Like many, I’ve experienced anger, horror, rage, frustration, and sorrow this week, as the Jian Ghomeshi story has broken. I have never listened to his program, but am fully aware of his popularity. That such a popular host would a.) get fired and b.) follow his firing with a massive PR campaign and lawsuit that accused the CBC of prudery in the face of what he articulated as a soft form of Fifty Shades of Grey was not what I expected. And that the floodgates would then open, with first 4 women and now, three days later, 8, all coming forward with stories of violence, has horrified me. That they would be vilified by so many, even as their numbers have risen and even as Ghomeshi’s word – likely carefully constructed with one of the country’s leading “reputation management” firms – has been accepted as gospel truth, has seen me alternately raging, weeping and nauseous.
And now, as the story progresses, there’s even more: it seems that it was common knowledge that he was a ‘bad date.’ That people have known this – and whispered about it – for over a decade. They also tweeted about it months before his firing.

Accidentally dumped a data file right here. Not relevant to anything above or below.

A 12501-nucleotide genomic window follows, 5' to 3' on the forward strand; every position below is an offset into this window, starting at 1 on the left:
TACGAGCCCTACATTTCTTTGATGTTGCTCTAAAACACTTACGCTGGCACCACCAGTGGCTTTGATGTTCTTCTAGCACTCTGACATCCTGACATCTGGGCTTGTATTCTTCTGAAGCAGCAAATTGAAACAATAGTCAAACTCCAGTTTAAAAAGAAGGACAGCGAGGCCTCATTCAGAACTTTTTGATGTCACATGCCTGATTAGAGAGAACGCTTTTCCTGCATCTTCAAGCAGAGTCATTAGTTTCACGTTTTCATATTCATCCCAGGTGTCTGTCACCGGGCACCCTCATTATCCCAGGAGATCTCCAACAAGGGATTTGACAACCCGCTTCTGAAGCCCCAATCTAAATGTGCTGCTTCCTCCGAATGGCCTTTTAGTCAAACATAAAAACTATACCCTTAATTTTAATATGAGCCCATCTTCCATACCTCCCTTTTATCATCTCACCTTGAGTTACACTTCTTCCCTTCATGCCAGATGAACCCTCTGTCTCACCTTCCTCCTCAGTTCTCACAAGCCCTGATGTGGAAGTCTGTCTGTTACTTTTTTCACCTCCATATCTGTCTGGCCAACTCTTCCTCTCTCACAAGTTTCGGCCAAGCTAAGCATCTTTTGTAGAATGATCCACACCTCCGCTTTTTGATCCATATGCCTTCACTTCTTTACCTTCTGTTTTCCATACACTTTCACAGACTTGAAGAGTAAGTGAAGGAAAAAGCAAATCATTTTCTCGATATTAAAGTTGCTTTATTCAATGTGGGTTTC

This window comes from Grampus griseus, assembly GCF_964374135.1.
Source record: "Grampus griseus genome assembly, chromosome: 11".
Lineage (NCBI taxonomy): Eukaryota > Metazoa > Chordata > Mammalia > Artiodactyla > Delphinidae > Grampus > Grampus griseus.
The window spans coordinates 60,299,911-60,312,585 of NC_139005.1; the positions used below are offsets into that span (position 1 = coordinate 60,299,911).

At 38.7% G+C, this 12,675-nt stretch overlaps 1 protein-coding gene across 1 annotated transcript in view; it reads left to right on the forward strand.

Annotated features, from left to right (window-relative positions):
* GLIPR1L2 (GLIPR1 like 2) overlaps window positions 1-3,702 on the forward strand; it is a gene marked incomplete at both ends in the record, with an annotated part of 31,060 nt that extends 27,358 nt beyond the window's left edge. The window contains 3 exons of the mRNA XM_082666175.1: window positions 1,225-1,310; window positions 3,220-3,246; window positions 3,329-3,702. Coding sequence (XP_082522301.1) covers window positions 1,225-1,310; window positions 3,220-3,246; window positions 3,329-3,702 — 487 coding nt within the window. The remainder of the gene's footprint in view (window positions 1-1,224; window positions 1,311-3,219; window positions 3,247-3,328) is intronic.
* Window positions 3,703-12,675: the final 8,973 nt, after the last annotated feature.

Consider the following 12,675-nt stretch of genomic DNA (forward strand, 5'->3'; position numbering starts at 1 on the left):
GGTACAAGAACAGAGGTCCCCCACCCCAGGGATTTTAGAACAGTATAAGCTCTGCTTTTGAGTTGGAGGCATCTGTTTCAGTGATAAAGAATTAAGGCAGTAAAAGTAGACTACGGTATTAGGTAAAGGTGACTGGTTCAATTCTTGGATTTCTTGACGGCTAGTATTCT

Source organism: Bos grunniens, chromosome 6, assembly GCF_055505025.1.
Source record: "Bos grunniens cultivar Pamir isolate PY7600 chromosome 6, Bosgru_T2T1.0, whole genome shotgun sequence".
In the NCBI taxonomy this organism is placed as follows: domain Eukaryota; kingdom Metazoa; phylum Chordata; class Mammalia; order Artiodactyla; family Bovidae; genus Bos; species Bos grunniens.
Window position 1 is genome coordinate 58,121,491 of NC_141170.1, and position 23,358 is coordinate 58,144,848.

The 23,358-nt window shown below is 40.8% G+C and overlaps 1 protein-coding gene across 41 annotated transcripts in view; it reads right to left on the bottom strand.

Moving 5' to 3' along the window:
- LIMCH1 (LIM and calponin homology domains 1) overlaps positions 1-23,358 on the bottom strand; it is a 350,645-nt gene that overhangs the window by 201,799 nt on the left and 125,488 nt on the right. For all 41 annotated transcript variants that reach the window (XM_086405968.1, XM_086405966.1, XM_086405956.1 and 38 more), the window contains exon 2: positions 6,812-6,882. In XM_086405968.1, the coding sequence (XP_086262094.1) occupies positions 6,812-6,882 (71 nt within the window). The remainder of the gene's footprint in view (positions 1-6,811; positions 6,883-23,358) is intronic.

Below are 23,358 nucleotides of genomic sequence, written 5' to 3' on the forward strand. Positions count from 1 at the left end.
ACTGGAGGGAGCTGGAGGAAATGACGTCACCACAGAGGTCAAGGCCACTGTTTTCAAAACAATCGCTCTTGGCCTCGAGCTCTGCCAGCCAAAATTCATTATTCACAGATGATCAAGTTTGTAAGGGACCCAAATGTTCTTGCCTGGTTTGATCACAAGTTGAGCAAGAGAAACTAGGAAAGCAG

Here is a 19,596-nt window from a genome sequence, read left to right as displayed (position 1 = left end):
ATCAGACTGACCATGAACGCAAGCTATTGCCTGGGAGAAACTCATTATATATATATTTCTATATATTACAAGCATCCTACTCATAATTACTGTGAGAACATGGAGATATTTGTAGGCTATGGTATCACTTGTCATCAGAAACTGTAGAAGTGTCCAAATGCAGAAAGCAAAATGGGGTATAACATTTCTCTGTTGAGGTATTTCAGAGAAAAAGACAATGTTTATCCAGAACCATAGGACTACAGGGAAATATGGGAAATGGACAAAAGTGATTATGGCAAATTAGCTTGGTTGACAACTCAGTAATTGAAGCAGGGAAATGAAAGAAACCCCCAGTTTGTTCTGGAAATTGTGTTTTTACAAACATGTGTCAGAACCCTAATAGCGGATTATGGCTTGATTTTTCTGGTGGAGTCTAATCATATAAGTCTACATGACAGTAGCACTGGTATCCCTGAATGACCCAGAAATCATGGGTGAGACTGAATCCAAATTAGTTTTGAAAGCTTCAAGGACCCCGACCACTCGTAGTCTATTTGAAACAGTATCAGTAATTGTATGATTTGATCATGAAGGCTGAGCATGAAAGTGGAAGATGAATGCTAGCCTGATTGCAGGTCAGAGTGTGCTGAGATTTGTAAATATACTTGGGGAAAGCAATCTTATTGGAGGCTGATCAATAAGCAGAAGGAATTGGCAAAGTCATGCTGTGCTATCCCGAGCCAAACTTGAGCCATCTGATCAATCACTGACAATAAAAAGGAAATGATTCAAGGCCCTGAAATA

There is so very much to process here. I find myself overwhelmed with grief – for abused women, for a system that can’t (and sometimes won’t) protect them, and for a society that still thinks that it’s ok to allow this kind of thing to happen.
And if I’m overwhelmed, if I’m angry, if I’m grieving, if I’m horrified, and I’m nauseous, then what must all of this be to the women whose stories have emerged in The Star and on the CBC?
No, the vast majority of these women have not identified themselves. No, they have not gone to the police (Sandy Garossino offers a thoughtful commentary on why this might be). No, there has been no court case. No, these allegations have not been ‘proven in a court of law.’
But now there are 8. Just ponder that for a moment. 8. How many more are there?
If there is one good thing to come out of this ever-expanding horror it is the fact that this conversation about violence against women has now become a very public, national conversation, and that it has led to some very thoughtful, and well-considered commentaries about sex, consent, violence, kink and more . But those conversations should never have had to happen on the bruised bodies of 8 – and possibly more – women.